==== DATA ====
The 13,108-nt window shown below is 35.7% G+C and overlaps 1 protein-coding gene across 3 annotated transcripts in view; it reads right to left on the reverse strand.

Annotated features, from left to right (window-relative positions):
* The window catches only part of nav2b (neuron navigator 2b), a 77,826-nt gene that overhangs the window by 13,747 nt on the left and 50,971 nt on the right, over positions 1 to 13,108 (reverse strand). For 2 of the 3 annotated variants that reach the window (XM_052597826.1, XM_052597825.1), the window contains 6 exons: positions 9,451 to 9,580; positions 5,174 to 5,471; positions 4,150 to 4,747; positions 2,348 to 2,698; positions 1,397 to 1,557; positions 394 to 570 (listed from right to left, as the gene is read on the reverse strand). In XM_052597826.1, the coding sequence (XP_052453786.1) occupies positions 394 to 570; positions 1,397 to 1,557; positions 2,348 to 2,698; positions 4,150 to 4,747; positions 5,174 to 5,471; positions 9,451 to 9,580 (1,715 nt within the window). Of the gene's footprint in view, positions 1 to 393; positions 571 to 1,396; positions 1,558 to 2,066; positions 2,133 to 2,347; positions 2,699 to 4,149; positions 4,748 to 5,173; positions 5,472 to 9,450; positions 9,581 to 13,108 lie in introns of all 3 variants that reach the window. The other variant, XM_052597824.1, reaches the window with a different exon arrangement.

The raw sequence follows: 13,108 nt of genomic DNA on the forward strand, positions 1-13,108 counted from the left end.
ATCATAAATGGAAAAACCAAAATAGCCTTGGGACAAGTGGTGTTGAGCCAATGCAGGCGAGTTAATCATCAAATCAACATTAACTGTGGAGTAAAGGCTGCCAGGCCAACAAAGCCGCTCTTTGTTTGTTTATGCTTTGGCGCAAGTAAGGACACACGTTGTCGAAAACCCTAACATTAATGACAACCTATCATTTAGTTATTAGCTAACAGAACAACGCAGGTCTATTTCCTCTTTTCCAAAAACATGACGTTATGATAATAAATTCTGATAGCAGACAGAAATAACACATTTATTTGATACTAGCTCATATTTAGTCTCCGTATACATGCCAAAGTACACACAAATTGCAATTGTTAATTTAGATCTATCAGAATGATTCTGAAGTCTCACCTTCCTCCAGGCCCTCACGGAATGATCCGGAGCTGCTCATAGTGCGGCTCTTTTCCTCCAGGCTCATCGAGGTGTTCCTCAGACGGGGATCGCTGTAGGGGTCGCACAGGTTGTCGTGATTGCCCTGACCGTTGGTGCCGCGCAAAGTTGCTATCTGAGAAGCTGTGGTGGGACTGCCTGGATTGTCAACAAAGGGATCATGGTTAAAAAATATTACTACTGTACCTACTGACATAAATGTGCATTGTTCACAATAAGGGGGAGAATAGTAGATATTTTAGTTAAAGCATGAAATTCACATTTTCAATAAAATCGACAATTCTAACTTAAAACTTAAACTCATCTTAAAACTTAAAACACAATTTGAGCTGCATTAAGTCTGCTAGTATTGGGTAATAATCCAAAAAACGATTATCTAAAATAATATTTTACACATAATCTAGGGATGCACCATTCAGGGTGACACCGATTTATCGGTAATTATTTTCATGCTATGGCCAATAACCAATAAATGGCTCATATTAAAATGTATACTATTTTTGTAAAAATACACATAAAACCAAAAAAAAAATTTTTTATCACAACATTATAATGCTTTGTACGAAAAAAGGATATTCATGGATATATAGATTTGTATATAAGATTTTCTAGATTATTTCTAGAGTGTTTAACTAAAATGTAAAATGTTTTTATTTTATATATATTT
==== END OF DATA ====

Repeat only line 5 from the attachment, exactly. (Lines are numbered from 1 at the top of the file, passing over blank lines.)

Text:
ATCATAAATGGAAAAACCAAAATAGCCTTGGGACAAGTGGTGTTGAGCCAATGCAGGCGAGTTAATCATCAAATCAACATTAACTGTGGAGTAAAGGCTGCCAGGCCAACAAAGCCGCTCTTTGTTTGTTTATGCTTTGGCGCAAGTAAGGACACACGTTGTCGAAAACCCTAACATTAATGACAACCTATCATTTAGTTATTAGCTAACAGAACAACGCAGGTCTATTTCCTCTTTTCCAAAAACATGACGTTATGATAATAAATTCTGATAGCAGACAGAAATAACACATTTATTTGATACTAGCTCATATTTAGTCTCCGTATACATGCCAAAGTACACACAAATTGCAATTGTTAATTTAGATCTATCAGAATGATTCTGAAGTCTCACCTTCCTCCAGGCCCTCACGGAATGATCCGGAGCTGCTCATAGTGCGGCTCTTTTCCTCCAGGCTCATCGAGGTGTTCCTCAGACGGGGATCGCTGTAGGGGTCGCACAGGTTGTCGTGATTGCCCTGACCGTTGGTGCCGCGCAAAGTTGCTATCTGAGAAGCTGTGGTGGGACTGCCTGGATTGTCAACAAAGGGATCATGGTTAAAAAATATTACTACTGTACCTACTGACATAAATGTGCATTGTTCACAATAAGGGGGAGAATAGTAGATATTTTAGTTAAAGCATGAAATTCACATTTTCAATAAAATCGACAATTCTAACTTAAAACTTAAACTCATCTTAAAACTTAAAACACAATTTGAGCTGCATTAAGTCTGCTAGTATTGGGTAATAATCCAAAAAACGATTATCTAAAATAATATTTTACACATAATCTAGGGATGCACCATTCAGGGTGACACCGATTTATCGGTAATTATTTTCATGCTATGGCCAATAACCAATAAATGGCTCATATTAAAATGTATACTATTTTTGTAAAAATACACATAAAACCAAAAAAAAAATTTTTTATCACAACATTATAATGCTTTGTACGAAAAAAGGATATTCATGGATATATAGATTTGTATATAAGATTTTCTAGATTATTTCTAGAGTGTTTAACTAAAATGTAAAATGTTTTTATTTTATATATATTT